Wednesday, 3 September 2014

Eating for one.....ness

Eyes glaze over at references to the health benefits of nuts, the vitamin content of kale, the nutrient values in blueberries, or conversely the detrimental effects of processed and chemically-laden food-like substances. It’s hardly surprising; dry facts sprinkled with opinion are rarely inspiring and as such, they generally resonate only with the already interested.

We know that we’ve collectively taken a wrong turn where our food is concerned, we may even have an idea of how we got here: industrialisation, demanding schedules and the subsequent drive for speed and convenience, but knowing this does little to rectify the situation, and a sense of powerlessness prevails. The apparent options seem unappealing or even impossible: turning back the clock would mean a significant reversal in agriculture and food production, not to mention spending much more time in the kitchen, and whose role is that? Equally significant are the barriers to understanding what we ‘should’ and ‘shouldn’t’  be doing; so much information abounds, each piece contradicting an earlier one. And breaking food down into un-exciting individual components, combined with a reluctance to dispense with the familiarity of, and emotional ties to the current fare, make any real transition seem barely surmountable.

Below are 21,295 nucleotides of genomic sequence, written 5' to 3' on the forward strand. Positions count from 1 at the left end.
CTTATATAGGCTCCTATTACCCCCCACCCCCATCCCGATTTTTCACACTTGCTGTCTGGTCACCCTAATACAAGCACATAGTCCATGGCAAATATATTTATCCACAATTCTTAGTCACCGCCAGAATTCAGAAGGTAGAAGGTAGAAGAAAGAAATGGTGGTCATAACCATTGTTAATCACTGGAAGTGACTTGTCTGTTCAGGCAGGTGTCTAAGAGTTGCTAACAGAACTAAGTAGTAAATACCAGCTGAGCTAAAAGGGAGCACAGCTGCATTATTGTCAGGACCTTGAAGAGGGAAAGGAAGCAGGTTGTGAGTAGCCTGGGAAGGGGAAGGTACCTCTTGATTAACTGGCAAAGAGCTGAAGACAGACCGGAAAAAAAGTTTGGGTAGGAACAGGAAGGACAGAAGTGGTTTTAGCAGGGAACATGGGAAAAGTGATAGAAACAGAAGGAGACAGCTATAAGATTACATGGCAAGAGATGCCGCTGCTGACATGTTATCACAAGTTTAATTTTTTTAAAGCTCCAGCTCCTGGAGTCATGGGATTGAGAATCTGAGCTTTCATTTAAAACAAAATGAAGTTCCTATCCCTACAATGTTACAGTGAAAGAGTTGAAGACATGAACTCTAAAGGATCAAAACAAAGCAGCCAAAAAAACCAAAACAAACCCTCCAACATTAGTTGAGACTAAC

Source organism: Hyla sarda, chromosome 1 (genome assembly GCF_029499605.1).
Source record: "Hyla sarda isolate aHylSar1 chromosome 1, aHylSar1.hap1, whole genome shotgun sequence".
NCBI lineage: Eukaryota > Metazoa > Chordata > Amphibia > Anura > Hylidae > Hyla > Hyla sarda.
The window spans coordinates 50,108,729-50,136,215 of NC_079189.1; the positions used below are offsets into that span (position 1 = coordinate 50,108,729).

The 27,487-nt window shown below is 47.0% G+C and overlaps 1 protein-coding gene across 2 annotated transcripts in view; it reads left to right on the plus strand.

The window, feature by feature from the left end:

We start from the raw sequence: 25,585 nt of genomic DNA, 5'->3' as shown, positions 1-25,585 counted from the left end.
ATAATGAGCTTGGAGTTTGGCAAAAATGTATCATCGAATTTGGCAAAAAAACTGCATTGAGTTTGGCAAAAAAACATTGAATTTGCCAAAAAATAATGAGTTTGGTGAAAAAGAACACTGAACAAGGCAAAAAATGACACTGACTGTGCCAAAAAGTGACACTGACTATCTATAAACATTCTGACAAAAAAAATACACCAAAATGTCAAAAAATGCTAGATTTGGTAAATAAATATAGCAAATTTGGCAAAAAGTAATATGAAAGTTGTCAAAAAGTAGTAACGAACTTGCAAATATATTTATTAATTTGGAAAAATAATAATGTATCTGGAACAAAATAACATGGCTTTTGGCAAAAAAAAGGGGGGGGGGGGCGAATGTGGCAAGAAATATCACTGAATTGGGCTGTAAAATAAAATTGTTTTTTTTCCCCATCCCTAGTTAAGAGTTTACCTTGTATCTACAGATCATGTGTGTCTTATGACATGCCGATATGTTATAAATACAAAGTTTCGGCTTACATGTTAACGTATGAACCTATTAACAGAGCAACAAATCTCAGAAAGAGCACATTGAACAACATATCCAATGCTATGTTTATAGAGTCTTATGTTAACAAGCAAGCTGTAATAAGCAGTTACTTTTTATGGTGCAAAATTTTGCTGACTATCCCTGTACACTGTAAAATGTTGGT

Why do we insist on looking at this through the wrong end of the telescope? Are we missing out on a much bigger picture? Individuals have a valuable role, not infrequently an invaluable role, but only interaction with others can lend meaning and relevance. This is not exclusively a reference to human beings, it applies just as well to food, but perhaps even more significantly, to ALL individual parts. The ‘parts’ are everything; food, people, land, water, air, wildlife, animals. There cannot be a separation, only an imbalance. Recognising the one-ness is to hold the key that opens the door to a new world. The world of the individual parts is mechanistic and disappointing as the search for equilibrium proves elusive. The world of one-ness emphasises harmony and a mutual reflection of it; if I value the world around me and eat in ways that support it, then I am likely to benefit too; if I seek first to take authentic care of myself, the choices I make to do so will impact more favourably on the world from which they originate. Instinctively we know this but we have learnt to see the world through a focussed, narrow and thus limiting lens and in doing so, deprive ourselves of the colour and joy of a world seen and experienced through the wide lens of awareness. This learning can be overturned, and it will effect everything … perhaps slowly and gently, but certainly profoundly.

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